One other advantage of die-casting alloys is that they tolerate higher temperatures than most plastics. ABS and nylon 6 melt between 320 and 525°F while zinc melts at 729°F, aluminum at 1099°F, and magnesium at 1105°F.
In many applications, plastic components need protection from the heat coming off motors, microprocessors, transmissions, and other components. Because metal castings operate despite higher temperatures, designers can remove some or all of the heat shielding, cutting weight, part count, and manufacturing costs.
In addition to simply resisting heat, die-cast parts can help manage it. Die-casting alloys have roughly 1,000 times greater thermal conductivities than plastics. This means engineers can cast thermal-management features directly into designs.
For example, die castings excel at handling heat exchange in internal-combustion engines. In electronic components, a die-cast case can keep excess heat from affecting delicate circuits.
Die castings hold an additional benefit for electronics: electromagnetic shielding. Die-casting alloys, with six to nine orders of magnitude greater electrical conductivity than plastics, shield electronic components from outside EMI in cases where plastics can’t.
Show me the data
No matter what properties designers are looking for, it helps if they can work with well-characterized materials. The properties of die-casting alloys have been well documented, so designers and analysts can apply them to CAD models and FEA runs. Design for Die Casting, a manual from the North American Die Casting Association (NADCA), Wheeling, Ill., provides 10 or more physical properties for many die-casting alloys letting designers evaluate and compare the metals.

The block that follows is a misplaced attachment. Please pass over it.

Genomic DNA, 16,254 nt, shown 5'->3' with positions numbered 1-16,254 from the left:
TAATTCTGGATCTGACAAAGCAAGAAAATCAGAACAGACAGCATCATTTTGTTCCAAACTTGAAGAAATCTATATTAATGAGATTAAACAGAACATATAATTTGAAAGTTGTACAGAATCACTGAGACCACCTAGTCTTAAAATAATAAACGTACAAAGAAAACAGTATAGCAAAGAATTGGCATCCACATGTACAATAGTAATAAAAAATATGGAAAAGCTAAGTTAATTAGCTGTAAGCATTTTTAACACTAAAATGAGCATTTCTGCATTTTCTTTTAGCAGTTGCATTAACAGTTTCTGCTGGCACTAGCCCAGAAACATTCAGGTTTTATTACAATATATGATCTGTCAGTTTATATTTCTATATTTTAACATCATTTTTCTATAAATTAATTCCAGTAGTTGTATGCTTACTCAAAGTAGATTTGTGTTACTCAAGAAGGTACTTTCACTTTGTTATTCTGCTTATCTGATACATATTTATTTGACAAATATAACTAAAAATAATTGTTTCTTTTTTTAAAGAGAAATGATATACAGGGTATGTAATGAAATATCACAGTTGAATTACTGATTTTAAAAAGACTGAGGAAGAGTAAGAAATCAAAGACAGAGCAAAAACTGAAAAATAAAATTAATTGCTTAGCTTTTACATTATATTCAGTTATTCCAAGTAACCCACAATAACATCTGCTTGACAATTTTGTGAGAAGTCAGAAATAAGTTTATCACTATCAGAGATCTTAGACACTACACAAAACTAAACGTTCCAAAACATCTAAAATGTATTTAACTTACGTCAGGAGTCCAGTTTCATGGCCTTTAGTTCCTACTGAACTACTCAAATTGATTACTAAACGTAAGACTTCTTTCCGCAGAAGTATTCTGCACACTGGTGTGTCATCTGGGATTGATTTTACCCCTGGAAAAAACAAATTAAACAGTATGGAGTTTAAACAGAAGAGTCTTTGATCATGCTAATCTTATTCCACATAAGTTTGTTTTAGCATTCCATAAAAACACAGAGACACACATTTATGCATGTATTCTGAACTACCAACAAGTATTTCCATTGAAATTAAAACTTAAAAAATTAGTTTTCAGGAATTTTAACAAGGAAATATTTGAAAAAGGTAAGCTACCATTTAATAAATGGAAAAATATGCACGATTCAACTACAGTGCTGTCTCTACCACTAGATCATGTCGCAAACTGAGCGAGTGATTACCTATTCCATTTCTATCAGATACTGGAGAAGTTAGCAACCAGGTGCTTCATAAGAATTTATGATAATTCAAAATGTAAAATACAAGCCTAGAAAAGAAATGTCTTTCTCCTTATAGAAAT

Designers can also choose from a large list of standard alloys, custom alloys, and alloys currently being developed. As with plastics, the properties of die-casting alloys vary widely and can be tailored to individual applications.
Software helps engineers find the right alloy formula for specific tasks. NADCA, along with Worcester Polytechnic Institute, Worcester, Mass., created i-Select Al software to help designers, product specifiers, and die casters identify alloy chemistries with specific casting properties, such as density, thermal conductivity, ultimate tensile strength, tensile yield strength, ductility, and elasticity.
With ever-thinner profit margins on parts of all types, a material with the perfect properties might be a no-go if it’s too expensive to process. Many engineers turn to plastic injection molding out of a belief that plastics tooling costs less.
In reality, its price is comparable to die-casting tooling. In fact, some glass-reinforced plastics, such as nylon 6, are harder to process and put more wear on tools than die-casting alloys do. In these cases, it may be less expensive to tool up for die casting.
Both die casting and injection molding are high-speed processes that inject a material into a die to repeatably manufacture complex, thin-walled parts over high-volume production runs.
Die-cast parts are durable and dimensionally stable to close tolerances. Plastic parts, on the other hand, are more prone to warping and surface “sinking” in areas above ribs.